The piso had been billed as furnished which, according to Leslie’s husband, meant that it had to have everything one would need to move right in and function normally. It had furniture, so I could move in and go to sleep or sit in the living room in a comfy chair and stare at the wall. Other items, however — plates, glasses, pots/pans, dishrack, iron/ironing board, towels, television, etc. — were notably absent.

My realtor haggled with the landlord, they eventually hammered out an agreement in which the rent did not go up. Papers got signed. The landlord said he’d send me an inventory for the flat to scribble my name on, went out and bought most of the missing basics, or at least the small-ticket items. Then they all buggered off, leaving me alone in my first Madrid apartment.

Other problems arose with that landlord, beginning with the seriously inaccurate inventory. Not that he was a bad guy. Could be he just didn’t know how to handle the lessor/lessee dynamic in a way that communicated he actually gave a rat’s ass. But the flat was spacious. Windows to the east and west allowed plenty of light. The master bedroom was roomy, with big windows, the living room long and comfortable, with floor-to-ceiling windows that gave out onto a small terrace overlooking the tree-lined street. For the time being, it worked.

The street: a combination of residential and business/restaurants, providing the bustle of people/commerce during the day, quiet at night. In the spring, when the swifts returned to Madrid for the warm season, there were weeks of them swooping over and between the buildings, calling continually back and forth. In the evenings, the birds disappeared, a few bats materialized, flying silently back and forth above the street.

The mornings began slowly, as they seem to here, the day getting underway between 8 and 10 a.m. To one side of my building lay a neighborhood grocery store where people went for baguettes, milk, fruit. To the other side: a bar/cafetería, attracting early morning customers for café y bolsos (coffee and sweet rolls) and big lunchtime crowds. Across the street were a computer shop, a clothes tienda, a hair-cutter’s, a restaurant that only opened in the evenings.

At 2 p.m. the stores closed for lunch, announced by the screech of metal security screens coming down. The porteros of the various apartment buildings — having spent the morning hours on duty, chatting with each other or with passersby — disappeared inside for the midday meal. The entire spectrum of neighborhood workers, from executives and office employees to manual laborers of all stripes, poured in and out of eating establishments or passed by in loudly-talking groups. The sounds of the activity floated up four stories to my flat in a nicely soothing way. Between 4 and 5 p.m., businesses opened again, everyone returned to work, the lunch joints closed. Around eight, the screech of lowered security screens announced the day’s end, the street quieted down.

There are an unbelievable number of vehicles in Madrid. I’ve been told that two-thirds of the cars in the country are in the capital — an amazing statistic, if true. True or not, traffic is intense, especially during work hours. Double parking is a way of life. During my neighbourhood’s workdays, in addition to a row of parked cars on either side of the street, a line of double-parked vehicles extends from one end of the block to the other, leaving a single narrow lane for passing traffic. When the drivers of legitimately-parked cars return, they begin beeping their horns in hopes that the drivers who have blocked them in will return and allow them to them leave. Surprisingly, that system seems to work reasonably well. I’ve never seen fights or shouting matches erupt from the parking situation, though people often have to sit in their vehicles for long periods, working the horn more and more emphatically.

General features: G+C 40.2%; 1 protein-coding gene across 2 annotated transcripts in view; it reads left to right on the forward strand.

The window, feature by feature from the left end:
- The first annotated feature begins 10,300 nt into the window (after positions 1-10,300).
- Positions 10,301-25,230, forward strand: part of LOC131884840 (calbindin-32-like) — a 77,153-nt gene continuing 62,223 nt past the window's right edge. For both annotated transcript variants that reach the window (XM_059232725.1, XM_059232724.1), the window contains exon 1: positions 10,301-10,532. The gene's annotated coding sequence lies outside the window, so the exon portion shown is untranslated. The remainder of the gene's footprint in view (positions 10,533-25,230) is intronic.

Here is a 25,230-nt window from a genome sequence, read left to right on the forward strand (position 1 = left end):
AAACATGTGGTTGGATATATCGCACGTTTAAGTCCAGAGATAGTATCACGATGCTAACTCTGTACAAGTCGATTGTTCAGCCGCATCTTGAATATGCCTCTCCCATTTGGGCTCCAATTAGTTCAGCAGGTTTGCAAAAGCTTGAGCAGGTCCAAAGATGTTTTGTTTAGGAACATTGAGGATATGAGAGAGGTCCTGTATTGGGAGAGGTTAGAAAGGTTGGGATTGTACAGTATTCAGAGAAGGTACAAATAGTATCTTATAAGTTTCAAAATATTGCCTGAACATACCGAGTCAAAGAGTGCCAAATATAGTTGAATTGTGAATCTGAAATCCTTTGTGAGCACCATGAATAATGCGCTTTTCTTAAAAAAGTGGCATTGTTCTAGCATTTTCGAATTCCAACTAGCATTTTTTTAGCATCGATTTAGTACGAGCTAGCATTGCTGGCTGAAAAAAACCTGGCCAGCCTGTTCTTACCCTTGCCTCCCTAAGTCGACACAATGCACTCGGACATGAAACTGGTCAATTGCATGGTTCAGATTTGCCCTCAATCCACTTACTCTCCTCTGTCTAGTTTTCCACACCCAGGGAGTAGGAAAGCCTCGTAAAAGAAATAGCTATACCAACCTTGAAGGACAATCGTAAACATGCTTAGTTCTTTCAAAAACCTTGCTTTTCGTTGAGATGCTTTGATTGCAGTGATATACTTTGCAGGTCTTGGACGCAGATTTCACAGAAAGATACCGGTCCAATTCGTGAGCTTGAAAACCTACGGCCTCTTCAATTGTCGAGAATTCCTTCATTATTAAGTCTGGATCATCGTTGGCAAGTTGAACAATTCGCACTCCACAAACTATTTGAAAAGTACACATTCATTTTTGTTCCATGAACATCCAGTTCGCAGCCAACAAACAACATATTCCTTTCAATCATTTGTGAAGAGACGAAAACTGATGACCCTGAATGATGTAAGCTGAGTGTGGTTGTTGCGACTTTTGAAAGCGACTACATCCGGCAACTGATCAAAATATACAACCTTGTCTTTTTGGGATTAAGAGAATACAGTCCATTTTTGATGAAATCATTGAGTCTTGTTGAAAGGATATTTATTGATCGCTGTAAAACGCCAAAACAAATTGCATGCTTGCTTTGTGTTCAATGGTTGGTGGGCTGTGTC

That particular serenade is a part of life in this barrio, one I won’t miss in my new flat. The street that runs in front of that building is one lane wide, providing no room for parking. On the other hand, one stopped car can produce a line of impatient vehicles in no time flat, resulting a chorus of braying horns — briefer than the double-parking solos I’ve grown accustomed to, but more concentrated, with less show of civility.

On weekends, when many people leave Madrid, the neighborhood empties out, the pace of the days grow more leisurely (especially after 2 p.m. on Saturdays, the hour many businesses close until Monday). Until Sunday evening, that is, when everyone streams back into the city and empty parking spaces disappear once again.

I’m going to miss this street, this block. And I’ll miss some things about the flat — the way the sunlight moves from one side to the other, spilling into the living room around 10 a.m., withdrawing after a few hours to creep slowly around to the rear courtyard until it pours in the bedroom windows, finally withdrawing for the day when the early evening sun moves behind other buildings.

I’ll miss the view out my bedroom window at night, the lit rectangles of other flats’ windows shining softly in the darkness. I’ll miss hearing the neighborhood come gradually to life in the mornings and quiet down in the evening. And I’m going to miss the floors of my piso. Parquet floors, beautifully finished so that they’re not only pleasing to the eye, they’re just slick enough that — in socks, with a running start from the bedroom — I can slide halfway across the living room. I’m going to miss the bentwood chairs and round dining table in the corner of the living room by the kitchen, where I’ve spent hundreds and hundreds of hours writing, going through e-mail, often with the radio providing a soundtrack of flamenco, jazz, classical, rock ‘n’ roll.

I’m going to miss all that. But it’s time for a change.